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Elisabeth Moss’ new movie is based on a terrifying true story

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Kayleigh Dray
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Elisabeth Moss is set to play Rosemary Kennedy, the elder sister of Senator Robert Kennedy and President John F. Kennedy, in an upcoming movie called A Letter From Rosemary Kennedy.

Elisabeth Moss has picked up countless awards for her role as June/Offred, the titular character of the phenomenally successful dystopic drama, The Handmaid’s Tale – a story made all the more terrifying owing to the fact it is, as has recently been confirmed, based on real-life events.

Now, though, the talented actress is set to bring the tragic life of Rosemary Kennedy, who was born with intellectual disabilities as a result of not receiving enough oxygen to brain during birth, to the silver screen.

The elder sister of Senator Robert Kennedy and President John F. Kennedy, Rosemary was famously “affectionate, dutiful and always eager to please her father” – but prone to temper tantrums.

Her father, Joe, was keen to make Rosemary “more docile”, and eventually scheduled her for a lobotomy at the age of 23.

However, the “catastrophic” surgery was almost “completely botched” and “left her with the mental capacity of a toddler”, according to People.

After housing her in a psychiatric facility in upstate New York for seven years, Joe ordered his daughter sent to Saint Coletta (a Catholic facility for the mentally disabled) and never saw her again.

She lived there until her death in 2005. Now, after years being hidden away from the public eye, Moss will finally bring Rosemary’s tragic story to life on the silver screen – and, in doing so, explore the dark side of mental health and recent psychiatry.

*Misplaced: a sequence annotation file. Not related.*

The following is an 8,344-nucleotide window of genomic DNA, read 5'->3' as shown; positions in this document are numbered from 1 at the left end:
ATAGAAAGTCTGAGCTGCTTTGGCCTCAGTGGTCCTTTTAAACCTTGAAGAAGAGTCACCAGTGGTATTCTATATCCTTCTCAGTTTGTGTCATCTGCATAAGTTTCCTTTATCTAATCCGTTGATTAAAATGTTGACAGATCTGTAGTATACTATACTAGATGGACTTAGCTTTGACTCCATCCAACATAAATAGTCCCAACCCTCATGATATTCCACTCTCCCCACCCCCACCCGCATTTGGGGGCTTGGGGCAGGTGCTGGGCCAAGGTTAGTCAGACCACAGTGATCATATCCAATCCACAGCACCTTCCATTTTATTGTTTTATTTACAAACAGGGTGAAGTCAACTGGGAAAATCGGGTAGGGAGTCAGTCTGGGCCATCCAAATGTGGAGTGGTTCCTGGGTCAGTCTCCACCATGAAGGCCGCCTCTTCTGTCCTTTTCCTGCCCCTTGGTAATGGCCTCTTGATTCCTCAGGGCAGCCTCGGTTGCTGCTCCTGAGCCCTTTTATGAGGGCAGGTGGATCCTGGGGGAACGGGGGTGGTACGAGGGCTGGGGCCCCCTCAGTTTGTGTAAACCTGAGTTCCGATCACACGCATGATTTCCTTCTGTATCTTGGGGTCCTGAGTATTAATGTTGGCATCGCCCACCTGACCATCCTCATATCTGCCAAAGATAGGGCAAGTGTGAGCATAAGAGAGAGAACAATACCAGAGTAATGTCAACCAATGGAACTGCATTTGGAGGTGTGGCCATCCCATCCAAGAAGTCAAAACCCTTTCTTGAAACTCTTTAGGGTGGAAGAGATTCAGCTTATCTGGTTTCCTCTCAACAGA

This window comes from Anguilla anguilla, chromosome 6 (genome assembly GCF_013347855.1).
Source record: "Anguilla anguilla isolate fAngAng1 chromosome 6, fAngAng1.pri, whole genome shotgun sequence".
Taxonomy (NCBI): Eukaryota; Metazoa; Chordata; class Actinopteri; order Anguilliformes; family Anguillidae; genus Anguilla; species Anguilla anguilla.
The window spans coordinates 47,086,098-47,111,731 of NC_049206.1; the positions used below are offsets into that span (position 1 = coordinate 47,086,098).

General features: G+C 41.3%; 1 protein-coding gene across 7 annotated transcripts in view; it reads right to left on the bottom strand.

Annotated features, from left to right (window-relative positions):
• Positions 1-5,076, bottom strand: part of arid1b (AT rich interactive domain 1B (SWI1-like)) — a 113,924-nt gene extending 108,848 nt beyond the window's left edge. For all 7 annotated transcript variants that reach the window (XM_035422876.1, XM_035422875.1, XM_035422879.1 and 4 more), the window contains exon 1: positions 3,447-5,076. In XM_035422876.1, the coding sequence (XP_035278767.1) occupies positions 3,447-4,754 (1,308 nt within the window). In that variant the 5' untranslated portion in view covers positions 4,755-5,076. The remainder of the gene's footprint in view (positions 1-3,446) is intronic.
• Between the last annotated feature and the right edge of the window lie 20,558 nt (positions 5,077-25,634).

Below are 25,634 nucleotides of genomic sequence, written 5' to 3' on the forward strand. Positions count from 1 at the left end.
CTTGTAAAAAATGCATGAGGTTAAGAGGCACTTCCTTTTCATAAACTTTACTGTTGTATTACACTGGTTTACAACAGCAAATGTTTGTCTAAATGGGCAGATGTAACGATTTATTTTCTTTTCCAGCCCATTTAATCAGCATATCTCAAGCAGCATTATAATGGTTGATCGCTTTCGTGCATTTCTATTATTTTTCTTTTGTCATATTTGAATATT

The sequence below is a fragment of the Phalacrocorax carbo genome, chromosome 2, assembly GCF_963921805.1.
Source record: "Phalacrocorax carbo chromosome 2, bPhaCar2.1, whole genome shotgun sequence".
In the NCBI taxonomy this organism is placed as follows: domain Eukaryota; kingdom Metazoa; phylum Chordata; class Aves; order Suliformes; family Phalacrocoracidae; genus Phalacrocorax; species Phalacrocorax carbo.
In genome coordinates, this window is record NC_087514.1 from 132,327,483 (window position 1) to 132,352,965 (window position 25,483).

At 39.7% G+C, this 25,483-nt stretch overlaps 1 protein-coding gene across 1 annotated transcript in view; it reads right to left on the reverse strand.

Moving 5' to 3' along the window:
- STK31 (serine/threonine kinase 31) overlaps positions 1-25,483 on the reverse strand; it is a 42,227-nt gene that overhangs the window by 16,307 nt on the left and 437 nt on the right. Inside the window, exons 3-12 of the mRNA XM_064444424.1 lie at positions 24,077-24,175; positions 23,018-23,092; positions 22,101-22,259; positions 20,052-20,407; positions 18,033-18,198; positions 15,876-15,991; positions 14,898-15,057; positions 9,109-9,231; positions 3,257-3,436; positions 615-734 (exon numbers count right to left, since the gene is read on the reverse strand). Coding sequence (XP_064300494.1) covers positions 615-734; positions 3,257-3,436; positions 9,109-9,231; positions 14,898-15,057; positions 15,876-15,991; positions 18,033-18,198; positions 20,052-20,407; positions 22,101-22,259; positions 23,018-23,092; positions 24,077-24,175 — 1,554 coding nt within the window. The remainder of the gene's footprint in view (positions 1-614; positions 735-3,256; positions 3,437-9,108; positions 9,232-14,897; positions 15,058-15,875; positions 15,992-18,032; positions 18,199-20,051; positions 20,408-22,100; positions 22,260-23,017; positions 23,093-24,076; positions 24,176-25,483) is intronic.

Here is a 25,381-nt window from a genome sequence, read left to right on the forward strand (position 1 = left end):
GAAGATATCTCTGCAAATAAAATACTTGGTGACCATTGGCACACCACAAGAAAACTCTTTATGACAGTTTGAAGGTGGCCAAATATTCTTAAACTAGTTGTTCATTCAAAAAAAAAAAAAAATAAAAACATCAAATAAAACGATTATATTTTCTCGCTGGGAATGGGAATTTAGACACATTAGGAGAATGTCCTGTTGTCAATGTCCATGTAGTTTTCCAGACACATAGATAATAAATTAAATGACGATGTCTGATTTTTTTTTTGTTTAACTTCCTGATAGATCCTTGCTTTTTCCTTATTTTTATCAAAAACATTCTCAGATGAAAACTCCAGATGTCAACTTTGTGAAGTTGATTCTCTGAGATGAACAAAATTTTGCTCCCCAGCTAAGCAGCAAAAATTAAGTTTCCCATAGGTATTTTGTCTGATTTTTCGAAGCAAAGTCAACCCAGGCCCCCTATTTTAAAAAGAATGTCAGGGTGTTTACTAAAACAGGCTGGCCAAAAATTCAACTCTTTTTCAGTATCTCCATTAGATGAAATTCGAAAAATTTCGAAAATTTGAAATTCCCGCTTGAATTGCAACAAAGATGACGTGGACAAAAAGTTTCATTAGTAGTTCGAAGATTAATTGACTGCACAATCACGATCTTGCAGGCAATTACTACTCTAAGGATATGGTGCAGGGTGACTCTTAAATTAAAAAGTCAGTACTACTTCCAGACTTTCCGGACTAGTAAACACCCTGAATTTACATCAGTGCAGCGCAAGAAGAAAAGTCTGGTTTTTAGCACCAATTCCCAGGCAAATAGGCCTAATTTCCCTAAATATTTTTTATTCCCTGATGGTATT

Kennedy family portrait; Rose, Edward, Rosemary, Joseph JR, Joseph, Eurice, Jean, John, Patricia, Robert and Kathleen, U.S.

Rosemary was by far the only person whose life was ruined by a lobotomy: beginning in the 1930s, the surgical procedures – which aimed to sever the nerve fibres connecting the frontal lobe of the brain and the thalamus – were considered a new and viable treatment for individuals suffering from mental illness. 

This was originally accomplished by drilling into a patients head, and later advanced to an easier method of inserting a steel rod (somewhat resembling an ice-pick) under the eyelid and into the brain.

Despite the brutality of the treatment – and the high risk of increased damage or fatality – the consent of the patient was not required. And, in the years 1936 through to 1952, over 18,000 lobotomies were performed in the USA alone.

It is worth noting that the majority of patients who received this treatment were women. 

As reported by Variety, the aptly-titled A Letter From Rosemary Kennedy is “based on [Rosemary’s] personal letters illustrating her wish to connect with her family and how her story became a catalyst for change and left behind a legacy for generation to follow.”

“We are thrilled to be bringing this poignant and true story to life based on one of the hidden gems of the Kennedy family, with a masterful filmmaker in Ritesh Batra, the brilliant Elisabeth Moss, and a beautifully crafted screenplay by Nick Yarborough,” said producers Jason Michael Berman and Kevin Turen.

“The movies about the Kennedy family are deservedly stormy affairs, but here’s a story about the storms within all of us,” added Batra.

Images: Rex Features

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Kayleigh Dray

Kayleigh Dray is editor of Stylist.co.uk, where she chases after rogue apostrophes and specialises in films, comic books, feminism and television. On a weekend, you can usually find her drinking copious amounts of tea and playing boardgames with her friends. 

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